indirectly" [Heath, pp. 239-240].

Carl Friedrich Gauss was born in 1777 and died in 1855 and is considered "the real founder of modern German mathematics" [Smith, p. 502]. Gauss realized that using only lines and circles, one could not solve the problems of trisecting an angle, nor that of duplicating a cube. Unfortunately, Gauss left no proof of either of these statements. However, he gave the construction of a regular 17-gon using only Euclidean constructions [Dunham]. Mathematicians were interested in determining whether the trisection of any angle was possible using only these methods. The first person to prove its impossibility results was Pierre Laurent Wantzel, who published his proofs in a paper called "Research on the Means of Knowing If a Problem of Geometry Can Be Solved with Compass and Straight-edge", in 1837 [Dunham, pp. 245-247]. In Wantzel's paper he proved the impossibility of the solution under Euclidean restrictions. Wantzel regarded the magnitudes involved not as geometric segments, but as numerical lengths, via analytic geometry. This let him use algebra and arithmetic rather than pure geometry [Dunham, p. 245].

Throughout history the problem of trisecting an angle, or more
generally of cutting an angle into a given ratio, has challenged
mathematicians. This quest endured for centuries.
In ancient times Hippias,
Archimedes, and Nicomedes all invented curves which suitable for *ad
hoc* angle trisections, the quadratrix, the
spiral, and the conchoid, but these curves
did not provide the desired
"Euclidean" construction for the trisection of angles,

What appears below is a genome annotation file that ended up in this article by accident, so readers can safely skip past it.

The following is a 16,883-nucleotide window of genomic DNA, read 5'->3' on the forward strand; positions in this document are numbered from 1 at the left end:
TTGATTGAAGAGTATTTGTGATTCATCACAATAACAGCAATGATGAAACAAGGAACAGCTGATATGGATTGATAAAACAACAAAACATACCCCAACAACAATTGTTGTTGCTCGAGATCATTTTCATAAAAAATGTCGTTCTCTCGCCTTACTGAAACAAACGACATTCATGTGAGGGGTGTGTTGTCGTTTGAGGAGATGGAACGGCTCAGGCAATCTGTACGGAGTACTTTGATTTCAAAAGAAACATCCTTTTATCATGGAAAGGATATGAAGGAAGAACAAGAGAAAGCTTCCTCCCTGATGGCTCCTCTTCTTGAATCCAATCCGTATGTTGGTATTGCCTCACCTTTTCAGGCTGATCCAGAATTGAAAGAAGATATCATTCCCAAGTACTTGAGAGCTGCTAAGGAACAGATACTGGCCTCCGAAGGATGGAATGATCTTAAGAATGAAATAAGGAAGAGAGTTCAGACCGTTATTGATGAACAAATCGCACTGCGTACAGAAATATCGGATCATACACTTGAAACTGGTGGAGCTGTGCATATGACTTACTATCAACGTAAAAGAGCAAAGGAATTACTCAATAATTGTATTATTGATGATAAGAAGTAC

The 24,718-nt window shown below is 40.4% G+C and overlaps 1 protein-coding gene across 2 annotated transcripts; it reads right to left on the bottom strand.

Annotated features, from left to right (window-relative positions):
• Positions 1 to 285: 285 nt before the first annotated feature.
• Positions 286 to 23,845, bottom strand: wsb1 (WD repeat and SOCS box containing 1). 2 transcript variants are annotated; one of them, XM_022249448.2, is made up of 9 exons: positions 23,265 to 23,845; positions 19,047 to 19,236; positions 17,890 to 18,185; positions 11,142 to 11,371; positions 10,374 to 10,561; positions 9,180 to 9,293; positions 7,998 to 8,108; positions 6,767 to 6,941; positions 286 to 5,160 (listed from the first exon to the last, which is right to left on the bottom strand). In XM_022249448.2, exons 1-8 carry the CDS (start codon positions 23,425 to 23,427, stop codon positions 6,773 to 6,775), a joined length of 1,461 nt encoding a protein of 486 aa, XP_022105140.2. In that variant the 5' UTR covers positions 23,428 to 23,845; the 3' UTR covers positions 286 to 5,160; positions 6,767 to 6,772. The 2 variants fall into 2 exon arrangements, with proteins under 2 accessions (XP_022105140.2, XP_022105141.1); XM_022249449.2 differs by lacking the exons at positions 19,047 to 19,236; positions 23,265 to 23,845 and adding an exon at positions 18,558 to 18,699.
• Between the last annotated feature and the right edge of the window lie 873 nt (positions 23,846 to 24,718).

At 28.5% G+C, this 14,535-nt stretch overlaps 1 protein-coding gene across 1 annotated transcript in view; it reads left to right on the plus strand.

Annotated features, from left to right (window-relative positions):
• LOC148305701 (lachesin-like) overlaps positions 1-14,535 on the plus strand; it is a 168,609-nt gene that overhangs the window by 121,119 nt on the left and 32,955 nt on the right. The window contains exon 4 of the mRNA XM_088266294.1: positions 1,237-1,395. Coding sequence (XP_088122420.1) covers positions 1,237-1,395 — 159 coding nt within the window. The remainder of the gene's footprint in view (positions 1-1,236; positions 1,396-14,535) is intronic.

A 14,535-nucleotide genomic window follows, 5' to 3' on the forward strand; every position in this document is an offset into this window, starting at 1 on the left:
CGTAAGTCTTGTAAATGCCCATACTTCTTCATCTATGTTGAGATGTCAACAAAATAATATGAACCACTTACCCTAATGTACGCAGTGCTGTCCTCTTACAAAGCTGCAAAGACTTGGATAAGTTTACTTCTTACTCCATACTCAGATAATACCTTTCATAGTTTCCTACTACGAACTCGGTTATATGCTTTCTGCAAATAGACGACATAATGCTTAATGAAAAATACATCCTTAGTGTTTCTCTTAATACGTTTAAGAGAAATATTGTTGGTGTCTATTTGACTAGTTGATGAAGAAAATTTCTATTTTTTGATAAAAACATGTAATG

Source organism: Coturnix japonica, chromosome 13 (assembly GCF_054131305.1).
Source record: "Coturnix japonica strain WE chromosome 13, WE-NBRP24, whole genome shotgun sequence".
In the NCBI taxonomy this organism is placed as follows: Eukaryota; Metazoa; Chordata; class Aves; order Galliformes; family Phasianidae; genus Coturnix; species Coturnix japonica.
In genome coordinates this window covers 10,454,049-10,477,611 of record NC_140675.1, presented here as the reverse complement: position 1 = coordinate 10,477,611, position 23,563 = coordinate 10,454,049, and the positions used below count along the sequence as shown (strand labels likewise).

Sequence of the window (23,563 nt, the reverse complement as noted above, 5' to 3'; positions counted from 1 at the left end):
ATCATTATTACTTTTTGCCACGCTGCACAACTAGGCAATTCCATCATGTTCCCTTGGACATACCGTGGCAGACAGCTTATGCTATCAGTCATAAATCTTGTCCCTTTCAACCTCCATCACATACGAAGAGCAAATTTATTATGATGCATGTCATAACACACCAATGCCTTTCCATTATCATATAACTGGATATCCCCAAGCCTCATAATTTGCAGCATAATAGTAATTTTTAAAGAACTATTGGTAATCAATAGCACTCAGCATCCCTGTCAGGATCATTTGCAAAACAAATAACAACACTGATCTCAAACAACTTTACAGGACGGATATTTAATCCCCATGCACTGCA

using only lines and circles. Nonetheless they were still
valuable and ingenious additions to the field of geometry.
The recognition that it was possible to give a proof of
impossibility
as precise and rigorous as a conventional mathematical solution
represents a conceptual turning point for mathematics, and
a satisfactory solution of this classical problem was not achieved
until the 19th century.

References

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*The Works of Archimedes*, translated and edited by Sir T. L. Heath, Dover Publications, New York, 1953. - Clagett, M.,
*Archimeds in the Middle Ages*, vol. 1, University of Wisconsin Press, Madison, WI 1954. - Dijksterhuis, E. J.,
*Archimedes*, Princeton University Press, Princeton, NJ, 1987. - Dunham, W.
*The Mathematical Universe*, John Wiley & Sons, Inc., New York, 1994. - Euclid,
*The Thirteen Books of Euclid's Elements*, tras. by Sir T. Heath, Dover Publications, New York, 1956. - Eves, H. W.,
*Mathematical Circles Squared*, Prindle, Weber, and Schmidt, Boston, MA, 1972. - Gray, J.,
*The Symbolic Universe*, University Press, Oxford, 1999. - Heath, Sir T. L.,
*A History of Greek Mathematics. Vol. 1: From Thales to Euclid*, Dover Publications, New York, 1981. - Hobson, E. W.,
*Squaring the Circle*, Cambridge University Press, Cambridge, 1913. - Proclos,
*A Commentary on the First Book of Euclid's Elements*, translated and edited by Morrow, Princeton University Press, Princeton, NJ 1970. - Roche, J. J.,
*The Mathematics of Measurement: A Critical History*, The Athlone Press, London, 1998. - Smith, D. E.,
*History of Mathematics*, vol. 1, Dover Publications, New York, 1923. - Tarrant, D.,
*The Hippias Major*, Arno Press, New York, 1976. - Thomas, I.,
*Selections Illustrating the History of Greek Mathematics*, William Heinemann, London, and Harvard University Press, Cambridge, MA, 1939, 1941.